Royalties are what authors get in any other publishing process.  If readers are paying then authors should get royalties even ...no...especially in academic publishing. 




    This review has 1 comments. Click to view.
  • Placeholder
    David Fiander
    0

    From the Wiley Copyright and Open Access Licences page: "Use of Wiley Open Access articles for commercial, promotional, or
    marketing purposes requires further explicit permission from Wiley
    and will be subject to a fee."

    So, Elsevier paid for a commercial redistribution license for the paper, added some mark-up to that license fee, and quite legally, and very happily, charged you for it.

    This review has 3 comments. Click to view.
    • Placeholder
      Matthew Menzenski

      That doesn't make any sense. If an author publishes an article under an explicitly non-commercial, no-derivatives license, how can Wiley then sell Elsevier a commercial redistribution license for that paper? Surely that constitutes a violation of both terms of the license.

    • Hontas%20 farmer
      Hontas Farmer

      So publisher A can charge $$$ or $$$$ for an article justifying that by saying it is to make the article free forever. Then Publisher A can sell the article to publisher B (No matter the terms of the license) and that's OK. To me that sounds a bit dishonest?

    • Hontas%20 farmer
      Hontas Farmer

      As a matter of fact according to the relevant license.. NonCommercial — You may not use the material for commercial purposes.
      NoDerivatives — If you remix, transform, or build upon the material, you may not distribute the modified material.
      No additional restrictions — You may not apply legal terms or technological measures that legally restrict others from doing anything the license permits.

  • Placeholder
    Jeffrey Beall
    Originality of work
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    -3

    I think you are taking an honest mistake and trying to turn it into something much worse than it really is. You say, "I do hope the authors will take legal action against Elsevier for their criminal misdeeds here." This is an outrageous and false accusation. No criminal act was committed. If anything, this was at worst a minor civil infraction, not a criminal one.

    Why are you so transfixed on Elsevier? OA zealots like you are so hung up on a single publisher when there are dozens of predatory publishers that are truly hurting and defrauding honest researchers. I think it's negligent to focus on this tiny honest mistake when predatory publishers are threatening to bring down the entire scholarly communication system.

    This review has 2 comments. Click to view.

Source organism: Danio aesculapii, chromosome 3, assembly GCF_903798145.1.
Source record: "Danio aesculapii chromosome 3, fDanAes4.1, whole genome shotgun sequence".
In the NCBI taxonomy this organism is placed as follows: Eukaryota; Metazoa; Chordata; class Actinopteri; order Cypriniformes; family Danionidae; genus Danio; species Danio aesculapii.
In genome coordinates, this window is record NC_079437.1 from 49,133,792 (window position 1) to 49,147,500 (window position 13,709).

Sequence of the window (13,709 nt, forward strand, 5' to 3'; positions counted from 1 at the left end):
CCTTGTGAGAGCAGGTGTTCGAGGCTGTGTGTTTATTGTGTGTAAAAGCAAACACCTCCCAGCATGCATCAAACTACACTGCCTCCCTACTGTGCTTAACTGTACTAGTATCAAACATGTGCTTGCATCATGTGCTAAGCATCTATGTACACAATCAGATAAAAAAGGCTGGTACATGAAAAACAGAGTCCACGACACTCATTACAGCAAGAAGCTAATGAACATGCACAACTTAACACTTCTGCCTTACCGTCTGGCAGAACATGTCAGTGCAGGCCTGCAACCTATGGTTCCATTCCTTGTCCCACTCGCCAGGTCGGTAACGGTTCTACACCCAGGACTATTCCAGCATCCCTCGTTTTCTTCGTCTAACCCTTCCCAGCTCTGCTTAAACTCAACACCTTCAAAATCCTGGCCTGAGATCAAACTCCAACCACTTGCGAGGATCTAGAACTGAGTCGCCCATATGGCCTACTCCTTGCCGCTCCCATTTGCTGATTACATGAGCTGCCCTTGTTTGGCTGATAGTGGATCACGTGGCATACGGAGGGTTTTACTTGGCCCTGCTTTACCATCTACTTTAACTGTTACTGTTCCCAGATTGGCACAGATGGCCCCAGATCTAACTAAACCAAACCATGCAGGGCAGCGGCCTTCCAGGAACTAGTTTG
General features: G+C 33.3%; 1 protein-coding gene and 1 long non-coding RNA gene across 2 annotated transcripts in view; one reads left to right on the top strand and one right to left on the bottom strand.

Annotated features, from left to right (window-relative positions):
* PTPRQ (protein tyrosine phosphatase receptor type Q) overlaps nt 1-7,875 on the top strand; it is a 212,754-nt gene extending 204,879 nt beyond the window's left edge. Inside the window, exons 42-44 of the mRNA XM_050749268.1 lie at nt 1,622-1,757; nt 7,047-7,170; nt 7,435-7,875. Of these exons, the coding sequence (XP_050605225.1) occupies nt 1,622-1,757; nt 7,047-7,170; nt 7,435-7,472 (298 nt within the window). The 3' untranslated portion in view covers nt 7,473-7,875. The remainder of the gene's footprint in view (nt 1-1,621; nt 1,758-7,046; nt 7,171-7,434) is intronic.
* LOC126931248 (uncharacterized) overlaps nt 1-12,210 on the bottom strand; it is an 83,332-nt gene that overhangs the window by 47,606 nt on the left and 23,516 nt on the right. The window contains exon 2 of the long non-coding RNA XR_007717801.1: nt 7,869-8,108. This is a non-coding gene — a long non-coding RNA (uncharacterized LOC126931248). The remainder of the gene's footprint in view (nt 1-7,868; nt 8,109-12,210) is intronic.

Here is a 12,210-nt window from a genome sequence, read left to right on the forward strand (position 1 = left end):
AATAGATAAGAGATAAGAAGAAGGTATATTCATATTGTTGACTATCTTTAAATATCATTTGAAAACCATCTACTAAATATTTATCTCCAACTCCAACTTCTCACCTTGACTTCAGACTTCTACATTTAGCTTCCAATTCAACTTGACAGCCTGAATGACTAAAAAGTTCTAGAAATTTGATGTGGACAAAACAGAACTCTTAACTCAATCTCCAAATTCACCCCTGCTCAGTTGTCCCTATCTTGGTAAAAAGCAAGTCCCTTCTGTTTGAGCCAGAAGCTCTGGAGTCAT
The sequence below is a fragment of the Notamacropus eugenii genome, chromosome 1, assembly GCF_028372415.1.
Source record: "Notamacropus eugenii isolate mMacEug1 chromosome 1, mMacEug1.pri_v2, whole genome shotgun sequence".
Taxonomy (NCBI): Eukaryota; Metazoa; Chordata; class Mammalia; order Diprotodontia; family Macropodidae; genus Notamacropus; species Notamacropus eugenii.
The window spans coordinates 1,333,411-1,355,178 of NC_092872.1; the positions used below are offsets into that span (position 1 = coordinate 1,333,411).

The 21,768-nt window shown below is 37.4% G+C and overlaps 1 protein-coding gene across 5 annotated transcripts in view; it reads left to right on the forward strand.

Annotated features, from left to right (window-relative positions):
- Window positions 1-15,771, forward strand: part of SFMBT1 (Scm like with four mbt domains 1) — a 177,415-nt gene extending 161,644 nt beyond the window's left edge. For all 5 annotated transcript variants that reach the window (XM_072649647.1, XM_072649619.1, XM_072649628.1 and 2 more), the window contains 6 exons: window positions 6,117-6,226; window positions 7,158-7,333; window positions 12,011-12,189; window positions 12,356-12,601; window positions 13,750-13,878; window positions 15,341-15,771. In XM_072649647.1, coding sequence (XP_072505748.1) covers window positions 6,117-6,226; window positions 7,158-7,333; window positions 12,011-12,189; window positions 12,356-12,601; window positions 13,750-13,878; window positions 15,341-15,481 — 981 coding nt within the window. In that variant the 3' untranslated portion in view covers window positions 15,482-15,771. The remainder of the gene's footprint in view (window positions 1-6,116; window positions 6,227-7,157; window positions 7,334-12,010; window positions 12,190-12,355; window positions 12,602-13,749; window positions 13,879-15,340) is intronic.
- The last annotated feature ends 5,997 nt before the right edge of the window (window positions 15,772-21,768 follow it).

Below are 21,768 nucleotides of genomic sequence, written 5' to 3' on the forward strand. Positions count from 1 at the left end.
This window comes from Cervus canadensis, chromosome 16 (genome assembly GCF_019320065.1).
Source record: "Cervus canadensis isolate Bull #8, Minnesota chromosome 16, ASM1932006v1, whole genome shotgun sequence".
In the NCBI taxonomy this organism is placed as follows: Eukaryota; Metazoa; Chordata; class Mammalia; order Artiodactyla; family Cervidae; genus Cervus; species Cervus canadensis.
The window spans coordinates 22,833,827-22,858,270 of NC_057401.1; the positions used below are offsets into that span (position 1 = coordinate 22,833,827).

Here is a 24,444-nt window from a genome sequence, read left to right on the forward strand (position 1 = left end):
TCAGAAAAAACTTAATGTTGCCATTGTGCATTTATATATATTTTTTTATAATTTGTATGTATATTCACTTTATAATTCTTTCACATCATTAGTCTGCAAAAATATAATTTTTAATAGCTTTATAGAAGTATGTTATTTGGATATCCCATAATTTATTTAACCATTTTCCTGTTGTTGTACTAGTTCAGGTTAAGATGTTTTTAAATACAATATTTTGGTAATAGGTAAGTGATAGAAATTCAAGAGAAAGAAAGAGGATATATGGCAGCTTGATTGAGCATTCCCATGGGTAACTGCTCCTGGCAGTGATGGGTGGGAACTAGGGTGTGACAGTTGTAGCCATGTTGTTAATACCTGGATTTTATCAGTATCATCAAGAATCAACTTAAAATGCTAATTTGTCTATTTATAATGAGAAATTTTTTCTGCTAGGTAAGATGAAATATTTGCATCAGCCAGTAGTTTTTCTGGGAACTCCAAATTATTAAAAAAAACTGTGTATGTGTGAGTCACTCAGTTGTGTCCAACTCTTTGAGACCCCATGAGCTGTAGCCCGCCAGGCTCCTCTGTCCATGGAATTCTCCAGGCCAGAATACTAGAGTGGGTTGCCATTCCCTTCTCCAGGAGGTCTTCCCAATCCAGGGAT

• Hontas%20 farmer
      Hontas Farmer

      Is it not at least mildly dishonest for OA publishers to charge money to the authors so the article can be free to read forever then charge people to read it?

      • Hontas%20 farmer
        Hontas Farmer

        I would add one more thing. Why call this person a zealot of OA. Wiley and Elsevier also publish some OA journals and charge a very large sum for the service. Isn't it all the worst if they are involved in shenanigans>

    • Placeholder
      Kelly Smith

      Mega publishers like Elsevier take advantage of authors by charging them OA fees for individual articles while continuing to sell the journals in which those "OA" articles are published to Libraries for exorbitant fees. To then also charge customers for OA licensed material is not an "honest mistake." Out of control subscription journal prices are a bigger threat to the scholarly communication system than fake scam-artist "publishers." We can educate faculty how to avoid the scam artists, but there's no way for us to avoid the ballooning journal prices that eat up our entire collections budgets.

      • Placeholder
        Jeffrey Beall

        Well, you done an excellent job of repeating the hackneyed dogma, but you haven't done any real thinking. Publisher's big deal packages with differentiated pricing have enabled libraries of all sizes to make more journals than ever before available to their patrons. What price increases have occurred are due chiefly to the expansion of science (nanoscience, genomics, etc.) and to the increase in the number of researchers needing to publish to certify themselves. I realize it's easy to blame decreased library budgets on a couple successful publishers, but it is not honest. Tell the whole story. Stop telling half-truths. Do some real analysis instead of repeating the dogma and then waiting for applause.

License

This article and its reviews are distributed under the terms of the Creative Commons Attribution 4.0 International License, which permits unrestricted use, distribution, and redistribution in any medium, provided that the original author and source are credited.